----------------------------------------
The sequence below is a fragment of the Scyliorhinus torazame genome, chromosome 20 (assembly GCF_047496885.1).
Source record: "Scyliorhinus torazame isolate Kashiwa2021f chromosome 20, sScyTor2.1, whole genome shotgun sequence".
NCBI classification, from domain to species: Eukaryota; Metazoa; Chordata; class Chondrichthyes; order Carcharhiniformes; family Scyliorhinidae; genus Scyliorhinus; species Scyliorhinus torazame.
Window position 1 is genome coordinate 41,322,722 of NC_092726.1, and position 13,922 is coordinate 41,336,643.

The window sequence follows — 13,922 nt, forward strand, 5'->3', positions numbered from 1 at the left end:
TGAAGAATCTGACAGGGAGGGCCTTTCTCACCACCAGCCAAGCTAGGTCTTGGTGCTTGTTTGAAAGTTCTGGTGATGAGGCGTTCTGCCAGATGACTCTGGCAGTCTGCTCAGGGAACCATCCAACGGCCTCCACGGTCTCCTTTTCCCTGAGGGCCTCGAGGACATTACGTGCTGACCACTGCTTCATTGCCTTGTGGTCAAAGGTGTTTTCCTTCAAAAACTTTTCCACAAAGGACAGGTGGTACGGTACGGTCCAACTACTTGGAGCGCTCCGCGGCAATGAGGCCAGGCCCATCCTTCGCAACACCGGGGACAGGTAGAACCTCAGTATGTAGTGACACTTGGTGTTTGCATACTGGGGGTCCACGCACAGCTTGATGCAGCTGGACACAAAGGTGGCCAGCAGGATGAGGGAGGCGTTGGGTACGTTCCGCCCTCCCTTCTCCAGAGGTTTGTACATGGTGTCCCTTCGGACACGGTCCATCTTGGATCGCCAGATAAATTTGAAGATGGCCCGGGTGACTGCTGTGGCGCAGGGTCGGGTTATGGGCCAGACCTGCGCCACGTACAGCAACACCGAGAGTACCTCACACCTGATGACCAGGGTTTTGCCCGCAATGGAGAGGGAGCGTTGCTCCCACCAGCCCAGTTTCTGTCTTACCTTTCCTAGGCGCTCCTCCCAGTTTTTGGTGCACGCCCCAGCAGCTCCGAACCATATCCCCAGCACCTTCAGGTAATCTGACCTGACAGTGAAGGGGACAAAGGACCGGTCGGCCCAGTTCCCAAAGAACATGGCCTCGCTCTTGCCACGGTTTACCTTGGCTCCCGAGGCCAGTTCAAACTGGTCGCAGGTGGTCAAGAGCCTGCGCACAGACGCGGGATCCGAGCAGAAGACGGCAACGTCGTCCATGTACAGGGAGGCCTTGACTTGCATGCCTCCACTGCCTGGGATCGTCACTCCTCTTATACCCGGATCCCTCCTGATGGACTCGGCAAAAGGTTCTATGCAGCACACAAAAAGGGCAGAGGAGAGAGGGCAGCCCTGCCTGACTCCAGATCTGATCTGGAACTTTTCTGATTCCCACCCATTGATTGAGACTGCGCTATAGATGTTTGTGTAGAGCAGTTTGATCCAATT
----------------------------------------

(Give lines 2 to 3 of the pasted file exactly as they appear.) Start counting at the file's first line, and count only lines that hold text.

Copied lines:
Source record: "Scyliorhinus torazame isolate Kashiwa2021f chromosome 20, sScyTor2.1, whole genome shotgun sequence".
NCBI classification, from domain to species: Eukaryota; Metazoa; Chordata; class Chondrichthyes; order Carcharhiniformes; family Scyliorhinidae; genus Scyliorhinus; species Scyliorhinus torazame.